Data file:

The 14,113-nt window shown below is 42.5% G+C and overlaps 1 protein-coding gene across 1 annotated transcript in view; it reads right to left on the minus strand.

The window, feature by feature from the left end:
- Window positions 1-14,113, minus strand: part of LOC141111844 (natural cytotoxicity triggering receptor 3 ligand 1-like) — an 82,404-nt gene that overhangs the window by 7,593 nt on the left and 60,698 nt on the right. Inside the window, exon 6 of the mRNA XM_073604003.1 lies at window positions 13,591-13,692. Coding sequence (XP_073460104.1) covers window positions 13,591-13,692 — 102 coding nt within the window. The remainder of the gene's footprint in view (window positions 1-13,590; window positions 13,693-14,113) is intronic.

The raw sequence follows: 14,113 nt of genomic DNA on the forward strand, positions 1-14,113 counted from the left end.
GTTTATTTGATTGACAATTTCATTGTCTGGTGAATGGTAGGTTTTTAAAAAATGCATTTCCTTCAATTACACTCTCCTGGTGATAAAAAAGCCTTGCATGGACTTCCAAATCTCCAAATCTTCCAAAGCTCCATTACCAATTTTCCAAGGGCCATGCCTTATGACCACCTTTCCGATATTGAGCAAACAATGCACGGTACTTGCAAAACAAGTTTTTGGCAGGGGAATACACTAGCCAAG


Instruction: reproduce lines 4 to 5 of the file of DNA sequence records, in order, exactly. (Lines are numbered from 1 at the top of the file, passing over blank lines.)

The raw sequence follows: 14,113 nt of genomic DNA on the forward strand, positions 1-14,113 counted from the left end.
GTTTATTTGATTGACAATTTCATTGTCTGGTGAATGGTAGGTTTTTAAAAAATGCATTTCCTTCAATTACACTCTCCTGGTGATAAAAAAGCCTTGCATGGACTTCCAAATCTCCAAATCTTCCAAAGCTCCATTACCAATTTTCCAAGGGCCATGCCTTATGACCACCTTTCCGATATTGAGCAAACAATGCACGGTACTTGCAAAACAAGTTTTTGGCAGGGGAATACACTAGCCAAG